What is Biodata & How Can You Use it to Improve Personal Health?

As the saying goes, you can’t improve what you don’t measure. That’s the basic premise behind tracking personal biodata, which anyone can use to improve their overall well-being. Being in tune with your body’s unique rhythms and patterns is key to adjusting your daily habits for optimal health and fitness. And with wearable devices, mobile apps, and in-home gadgets, it’s never been easier to track biodata and use it to your advantage.

Let’s dive into biodata and how today’s technology helps you track it for better insights into your health and wellness.

What is Biodata?

The term “biodata” refers to the information people use to monitor their personal health, created by signals the body produces. Short for biological data, biodata includes details like blood type, heart rate, allergies, sleep quality, and much more.

It’s no surprise, therefore, that biodata is useful to everyone from medical doctors to personal trainers to dieticians and even to the average consumer. This information provides insight into the many aspects of a person’s wellness, so it’s increasingly popular to track and use to improve one’s health.

In fact, biodata availability is the main driver of personalized wellness, a trend that is gathering speed and changing the way we approach our health. Industries like retail, entertainment, and tourism already tailor their offerings to each customer—think of Amazon recommended products or curated Spotify playlists based on your listening habits—and it pays off.

Research from Statista shows 90% of Americans find marketing personalization appealing, and Segment found 71% of consumers feel frustrated by impersonal shopping experiences. Why not take the same approach with your health?

Many health-conscious individuals are turning to wearable devices to track various aspects of their own wellness, and they’re harnessing the power of their biodata to improve their health journeys.

Types of Wearables that Record Biodata

Advances in technology have made it far easier for consumers to record their biodata from the comfort of their own homes, as well as while on the go. Wearable devices like heart rate monitors that were once reserved for medical professionals are now available from several retailers, and other tech like mobile apps and exercise equipment are used daily by millions of individuals.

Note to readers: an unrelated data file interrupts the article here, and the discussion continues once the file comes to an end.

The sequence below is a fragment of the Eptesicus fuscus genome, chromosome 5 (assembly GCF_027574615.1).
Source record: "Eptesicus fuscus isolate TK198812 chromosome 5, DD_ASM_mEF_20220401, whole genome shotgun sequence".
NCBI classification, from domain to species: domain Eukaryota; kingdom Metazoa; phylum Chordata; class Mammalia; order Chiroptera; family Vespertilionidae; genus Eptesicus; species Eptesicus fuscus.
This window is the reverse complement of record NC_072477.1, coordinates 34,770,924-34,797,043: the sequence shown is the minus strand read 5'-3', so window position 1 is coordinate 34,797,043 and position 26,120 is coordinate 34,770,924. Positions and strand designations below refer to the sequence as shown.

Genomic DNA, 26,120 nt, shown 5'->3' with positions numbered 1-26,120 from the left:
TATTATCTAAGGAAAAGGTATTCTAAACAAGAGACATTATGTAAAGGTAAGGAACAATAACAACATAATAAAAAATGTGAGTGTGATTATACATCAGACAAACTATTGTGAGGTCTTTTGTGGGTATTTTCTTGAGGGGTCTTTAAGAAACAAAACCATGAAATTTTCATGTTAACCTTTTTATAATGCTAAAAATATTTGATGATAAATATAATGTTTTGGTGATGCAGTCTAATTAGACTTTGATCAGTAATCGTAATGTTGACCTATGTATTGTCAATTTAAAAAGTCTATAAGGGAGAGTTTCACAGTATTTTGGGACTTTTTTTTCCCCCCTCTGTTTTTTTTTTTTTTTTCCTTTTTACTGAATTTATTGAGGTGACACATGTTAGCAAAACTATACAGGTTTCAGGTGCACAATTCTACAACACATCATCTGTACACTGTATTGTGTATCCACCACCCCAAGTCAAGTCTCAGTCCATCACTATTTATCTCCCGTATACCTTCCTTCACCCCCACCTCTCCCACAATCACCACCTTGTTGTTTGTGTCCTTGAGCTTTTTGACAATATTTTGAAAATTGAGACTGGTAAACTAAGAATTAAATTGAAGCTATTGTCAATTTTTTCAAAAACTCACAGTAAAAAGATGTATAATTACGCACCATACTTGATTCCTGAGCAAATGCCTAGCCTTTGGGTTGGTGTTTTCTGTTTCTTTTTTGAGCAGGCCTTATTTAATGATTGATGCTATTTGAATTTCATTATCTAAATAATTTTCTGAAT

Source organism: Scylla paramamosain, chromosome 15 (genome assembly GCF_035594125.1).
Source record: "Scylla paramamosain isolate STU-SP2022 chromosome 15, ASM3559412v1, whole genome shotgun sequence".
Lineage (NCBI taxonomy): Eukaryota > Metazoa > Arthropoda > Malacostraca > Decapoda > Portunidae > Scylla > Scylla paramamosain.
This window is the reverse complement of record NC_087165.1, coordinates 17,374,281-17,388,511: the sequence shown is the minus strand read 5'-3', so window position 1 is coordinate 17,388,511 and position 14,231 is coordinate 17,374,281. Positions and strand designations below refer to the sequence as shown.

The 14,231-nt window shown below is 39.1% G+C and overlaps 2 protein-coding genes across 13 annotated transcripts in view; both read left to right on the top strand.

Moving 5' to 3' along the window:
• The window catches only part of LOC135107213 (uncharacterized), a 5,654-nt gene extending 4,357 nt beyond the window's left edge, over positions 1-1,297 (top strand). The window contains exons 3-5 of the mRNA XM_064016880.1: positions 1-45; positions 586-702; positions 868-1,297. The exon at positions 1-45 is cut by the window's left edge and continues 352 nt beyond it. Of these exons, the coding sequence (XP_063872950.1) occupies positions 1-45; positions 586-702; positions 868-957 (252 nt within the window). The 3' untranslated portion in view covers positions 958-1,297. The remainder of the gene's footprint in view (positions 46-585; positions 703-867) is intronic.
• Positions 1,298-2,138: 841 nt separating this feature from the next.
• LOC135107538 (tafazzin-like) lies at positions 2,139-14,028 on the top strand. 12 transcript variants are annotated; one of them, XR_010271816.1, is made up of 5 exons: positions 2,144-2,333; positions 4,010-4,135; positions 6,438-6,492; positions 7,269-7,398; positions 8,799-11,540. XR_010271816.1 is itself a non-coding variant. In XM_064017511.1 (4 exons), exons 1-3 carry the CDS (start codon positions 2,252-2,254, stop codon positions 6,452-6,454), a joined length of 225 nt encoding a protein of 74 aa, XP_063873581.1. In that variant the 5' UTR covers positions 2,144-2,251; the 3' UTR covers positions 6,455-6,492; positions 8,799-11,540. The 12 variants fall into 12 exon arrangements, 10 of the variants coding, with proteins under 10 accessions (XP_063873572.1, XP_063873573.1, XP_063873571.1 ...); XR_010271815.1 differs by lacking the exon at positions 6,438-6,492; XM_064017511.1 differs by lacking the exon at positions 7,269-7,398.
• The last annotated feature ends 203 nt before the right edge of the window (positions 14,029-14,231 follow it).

Perhaps the most common wearable that records personal biodata is the fitness tracker. Wearable fitness trackers record heart rate, step count, activity levels, and even sleep quality—they’re like having a personal trainer by your side every step of the way.

Fitbit, the company behind some of the most popular gadgets in this category, is now a household name with more than 7.5 million users. Apple, Garmin, Whoop, Samsung, and other companies sell similar offerings. These devices typically connect with a mobile app and/or website so users can measure their biodata and use it to improve their fitness.

Though many health apps work in tandem with fitness trackers, there are plenty of standalone options. Wellness apps come in a variety of categories that focus on both physical and mental health. Exercise apps like BeachBody and Aaptiv are the most popular, followed by nutrition apps like MyFitnessPal and Noom.

Additionally, smartphone owners use mental health apps like Headspace and Betterhelp. Information compiled by all of these apps contributes to your biodata while also providing you the tools you need to improve your wellness: exercise plans, nutrition insights, diet guidelines, meditations, access to health professionals, and more.

Even if you don’t have a smartphone or wearable device, there are ways to tap into technology that records your biodata. Modern exercise equipment goes beyond dumbbells and resistance bands, instead offering a wide array of workouts from one apparatus.

Peloton stationary bikes are one such example that offer cardio-centric workouts but also strength, yoga, stretching, and meditation. At the end of a workout, you’ll receive an estimated number of calories burned, which can inform your diet or further body movement goals.

How Companies Use Biodata

Your biodata is incredibly useful for your own health journey, and it’s also useful for the teams behind your favorite fitness devices and wellness apps. Earlier we mentioned how companies like Amazon and Spotify track your usage habits to make personalized recommendations—the more you use these services, the “smarter” they’ll get at suggesting things you’ll like. Some wellness brands employ the same practices.

Depending on the tools you use to gather biodata (Fitbit being one of them), your information may be sold to third party companies for research purposes, remarketing, or testing new apps. It’s the best way to ensure a truly personalized experience when using these tools and to help developers create new tools that will be most helpful to you. That way, you can use your biodata to your advantage and improve your health in a way that’s most impactful and effective for you.

Improving Health with Biodata

What if all your biodata from all your apps was in one place, where you could connect with other health and wellness professionals to make the most of your biodata to improve personal well-being?

Modo Bio connects with personal fitness, nutrition, health and wellness apps that you love and use daily to help users leverage the benefits of the biodata provided by these devices to improve personal health and wellness.